Strengthened by the experience
It's taken him a while but David Forde is a worthy wearer of the Ireland No 1 shirt, writes Dion Fanning
David Forde would hear the question a lot. 'Has it passed you by?' someone would say. Or he'd be asked if he was now past the age when could he fulfil what he describes as his "burning ambition" to play for Ireland. He was old, but not too old. In 2011, when he made his Ireland debut, he had a laugh to himself. They were wrong and yet they were right. David Forde was the oldest player ever to make his debut for Ireland.
Barring calamity, on Friday night he will be Ireland's number one in Stockholm. The latest step on a long journey from Galway to south Wales and back to Ireland before finally arriving in south London where he has come closest to figuring out the game and himself.
It's a wet morning at Millwall's training ground in Bromley when Forde leads the way into a prefab room to tell his story. He loves this club, loves the contradictions. Millwall has a reputation but it would be hard to find a friendlier place. He saw something of himself in them, in the defiance and the warmth that's reserved especially for those who belong. "You feel like you have to take everybody on. That's the way I've been my whole career."
It has taken some time so there have been more moments when it looked like it had passed him by and more opportunities for those who know him to wonder if he'd missed his chance. He grew up in Galway and played every sport he could but he was always a goalkeeper and he was always a regular at Terryland Park.
When he began to train at Galway United as a teenager, others might have spotted his potential before he did. Don O'Riordan signed him and he remembers a player whose potential could be seen in his build and his courage. "He was brave and his physique was excellent," O'Riordan, who now lives in Beijing, recalled last week.
As with every footballer, Forde has men who have intervened at the right moment in his career. His current Millwall manager Kenny Jackett is one. Stephen Kenny is another. O'Riordan was the first.
O'Riordan had a conversation with Forde when he was a teenager that gave a glimpse at an attitude that he was going to need. "I asked him, 'What do you want to do? Do you want to be a kid who plays in Galway and has a few jars or do you want to push for it?'"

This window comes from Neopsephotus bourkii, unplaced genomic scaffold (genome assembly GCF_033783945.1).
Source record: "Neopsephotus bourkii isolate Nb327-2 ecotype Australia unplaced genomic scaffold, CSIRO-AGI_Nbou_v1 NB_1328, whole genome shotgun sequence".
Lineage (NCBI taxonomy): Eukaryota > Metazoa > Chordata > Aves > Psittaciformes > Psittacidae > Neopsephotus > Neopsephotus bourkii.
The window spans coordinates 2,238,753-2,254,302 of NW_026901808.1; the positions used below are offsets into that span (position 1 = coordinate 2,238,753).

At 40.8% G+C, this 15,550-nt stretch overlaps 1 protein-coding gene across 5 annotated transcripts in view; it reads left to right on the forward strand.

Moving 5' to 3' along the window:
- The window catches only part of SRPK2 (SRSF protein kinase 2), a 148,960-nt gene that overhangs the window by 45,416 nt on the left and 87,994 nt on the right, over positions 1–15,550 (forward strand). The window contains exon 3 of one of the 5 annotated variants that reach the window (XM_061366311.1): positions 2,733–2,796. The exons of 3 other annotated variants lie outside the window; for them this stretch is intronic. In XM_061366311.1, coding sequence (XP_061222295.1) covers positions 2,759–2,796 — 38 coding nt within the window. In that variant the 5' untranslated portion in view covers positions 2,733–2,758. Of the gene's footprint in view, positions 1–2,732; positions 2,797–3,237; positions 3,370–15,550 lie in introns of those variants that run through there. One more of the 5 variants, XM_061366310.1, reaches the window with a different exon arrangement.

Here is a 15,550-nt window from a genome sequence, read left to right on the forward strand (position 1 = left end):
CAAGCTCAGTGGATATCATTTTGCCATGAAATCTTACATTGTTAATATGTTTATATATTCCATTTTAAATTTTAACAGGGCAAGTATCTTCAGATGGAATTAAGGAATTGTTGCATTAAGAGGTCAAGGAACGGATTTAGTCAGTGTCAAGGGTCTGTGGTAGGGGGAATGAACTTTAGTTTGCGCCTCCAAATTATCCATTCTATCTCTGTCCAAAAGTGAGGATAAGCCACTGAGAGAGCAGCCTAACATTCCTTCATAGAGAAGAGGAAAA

Forde's answer brought a new regime. Every morning O'Riordan would knock on his door and the pair would head for a park in Galway and train. "For the first month or so, he was late and he was lazy and he'd get fed up because he wasn't as good as he wanted to be. But after that month I saw a determination that said 'I want it'. What I saw in him, he saw in himself."
O'Riordan told his old club Derby County about Forde and while he was on trial there, Eric Steele, now goalkeeping coach with Manchester United, provided more advice and information.
Soon there was another opportunity. Barry Town wanted him. There was a chance to play in Europe and a chance to make it. "I was told I might have a slightly better opportunity of getting spotted in Wales than in Ireland at the time and it certainly worked out that way," he says. "I was there for only six months and West Ham came in and signed me."
Forde had conflicting feelings: he felt he'd arrived but didn't think he belonged. He was "a young lad coming from the west of Ireland and I was in the bright lights of London".
He was in a dressing room with bright lights too. David James was England's number one goalkeeper. Raymond van der Gouw would arrive and Stephen Bywater was regarded as the best prospect in the league.
"All of a sudden I've gone from being Eircom League and the League of Wales to the Premier League. It was a big, big eye-opener for me. It was hard trying to integrate into that as well when I hadn't been involved in a professional set-up from a young age. That was a big thing. I suppose it's only through the years that I've done the stepping stones and integrated and felt more at home. That was a hard thing to do. It's probably why I say early on in my career I didn't do the right things. With diet and whatever I was probably still in a part-time mentality. I wasn't in the right frame of mind. I was still in a part-time mode."